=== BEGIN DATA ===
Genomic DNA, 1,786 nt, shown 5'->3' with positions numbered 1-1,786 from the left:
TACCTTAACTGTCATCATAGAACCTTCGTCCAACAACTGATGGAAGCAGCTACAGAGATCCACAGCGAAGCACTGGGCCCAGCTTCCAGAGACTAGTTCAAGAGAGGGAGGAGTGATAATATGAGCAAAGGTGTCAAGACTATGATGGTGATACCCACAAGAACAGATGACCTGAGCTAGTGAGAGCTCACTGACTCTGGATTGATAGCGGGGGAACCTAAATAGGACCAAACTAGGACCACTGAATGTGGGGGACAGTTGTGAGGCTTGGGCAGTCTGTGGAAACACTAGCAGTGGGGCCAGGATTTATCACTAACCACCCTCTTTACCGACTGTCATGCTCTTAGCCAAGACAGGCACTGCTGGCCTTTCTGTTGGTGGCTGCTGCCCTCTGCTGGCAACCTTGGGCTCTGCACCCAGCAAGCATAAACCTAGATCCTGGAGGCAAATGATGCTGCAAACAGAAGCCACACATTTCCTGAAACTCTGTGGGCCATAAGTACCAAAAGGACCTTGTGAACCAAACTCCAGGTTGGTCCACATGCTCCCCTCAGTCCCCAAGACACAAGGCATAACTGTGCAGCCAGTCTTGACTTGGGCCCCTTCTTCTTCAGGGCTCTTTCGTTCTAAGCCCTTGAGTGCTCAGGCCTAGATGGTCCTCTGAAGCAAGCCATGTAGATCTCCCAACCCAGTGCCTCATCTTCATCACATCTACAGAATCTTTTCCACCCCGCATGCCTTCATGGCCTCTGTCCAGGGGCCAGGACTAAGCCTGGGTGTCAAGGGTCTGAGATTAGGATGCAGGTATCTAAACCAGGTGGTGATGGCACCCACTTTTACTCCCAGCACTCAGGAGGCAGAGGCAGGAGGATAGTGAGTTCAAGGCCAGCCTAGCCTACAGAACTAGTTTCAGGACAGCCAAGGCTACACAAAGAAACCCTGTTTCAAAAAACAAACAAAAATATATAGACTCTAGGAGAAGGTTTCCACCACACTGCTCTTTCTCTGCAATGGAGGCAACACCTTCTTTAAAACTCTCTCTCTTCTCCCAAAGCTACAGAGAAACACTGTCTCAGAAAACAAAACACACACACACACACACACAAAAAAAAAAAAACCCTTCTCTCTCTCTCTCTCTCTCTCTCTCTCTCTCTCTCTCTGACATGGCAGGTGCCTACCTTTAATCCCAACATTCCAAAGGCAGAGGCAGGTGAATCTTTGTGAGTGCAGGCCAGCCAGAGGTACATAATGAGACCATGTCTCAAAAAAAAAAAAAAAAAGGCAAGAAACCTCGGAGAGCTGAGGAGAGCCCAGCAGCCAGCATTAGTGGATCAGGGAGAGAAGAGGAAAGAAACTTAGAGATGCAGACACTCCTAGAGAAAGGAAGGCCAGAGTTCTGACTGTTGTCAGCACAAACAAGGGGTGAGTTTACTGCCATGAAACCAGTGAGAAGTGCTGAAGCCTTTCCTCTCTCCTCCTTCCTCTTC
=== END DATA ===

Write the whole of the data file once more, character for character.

Genomic DNA, 1,786 nt, shown 5'->3' with positions numbered 1-1,786 from the left:
TACCTTAACTGTCATCATAGAACCTTCGTCCAACAACTGATGGAAGCAGCTACAGAGATCCACAGCGAAGCACTGGGCCCAGCTTCCAGAGACTAGTTCAAGAGAGGGAGGAGTGATAATATGAGCAAAGGTGTCAAGACTATGATGGTGATACCCACAAGAACAGATGACCTGAGCTAGTGAGAGCTCACTGACTCTGGATTGATAGCGGGGGAACCTAAATAGGACCAAACTAGGACCACTGAATGTGGGGGACAGTTGTGAGGCTTGGGCAGTCTGTGGAAACACTAGCAGTGGGGCCAGGATTTATCACTAACCACCCTCTTTACCGACTGTCATGCTCTTAGCCAAGACAGGCACTGCTGGCCTTTCTGTTGGTGGCTGCTGCCCTCTGCTGGCAACCTTGGGCTCTGCACCCAGCAAGCATAAACCTAGATCCTGGAGGCAAATGATGCTGCAAACAGAAGCCACACATTTCCTGAAACTCTGTGGGCCATAAGTACCAAAAGGACCTTGTGAACCAAACTCCAGGTTGGTCCACATGCTCCCCTCAGTCCCCAAGACACAAGGCATAACTGTGCAGCCAGTCTTGACTTGGGCCCCTTCTTCTTCAGGGCTCTTTCGTTCTAAGCCCTTGAGTGCTCAGGCCTAGATGGTCCTCTGAAGCAAGCCATGTAGATCTCCCAACCCAGTGCCTCATCTTCATCACATCTACAGAATCTTTTCCACCCCGCATGCCTTCATGGCCTCTGTCCAGGGGCCAGGACTAAGCCTGGGTGTCAAGGGTCTGAGATTAGGATGCAGGTATCTAAACCAGGTGGTGATGGCACCCACTTTTACTCCCAGCACTCAGGAGGCAGAGGCAGGAGGATAGTGAGTTCAAGGCCAGCCTAGCCTACAGAACTAGTTTCAGGACAGCCAAGGCTACACAAAGAAACCCTGTTTCAAAAAACAAACAAAAATATATAGACTCTAGGAGAAGGTTTCCACCACACTGCTCTTTCTCTGCAATGGAGGCAACACCTTCTTTAAAACTCTCTCTCTTCTCCCAAAGCTACAGAGAAACACTGTCTCAGAAAACAAAACACACACACACACACACACAAAAAAAAAAAAACCCTTCTCTCTCTCTCTCTCTCTCTCTCTCTCTCTCTCTCTCTGACATGGCAGGTGCCTACCTTTAATCCCAACATTCCAAAGGCAGAGGCAGGTGAATCTTTGTGAGTGCAGGCCAGCCAGAGGTACATAATGAGACCATGTCTCAAAAAAAAAAAAAAAAAGGCAAGAAACCTCGGAGAGCTGAGGAGAGCCCAGCAGCCAGCATTAGTGGATCAGGGAGAGAAGAGGAAAGAAACTTAGAGATGCAGACACTCCTAGAGAAAGGAAGGCCAGAGTTCTGACTGTTGTCAGCACAAACAAGGGGTGAGTTTACTGCCATGAAACCAGTGAGAAGTGCTGAAGCCTTTCCTCTCTCCTCCTTCCTCTTC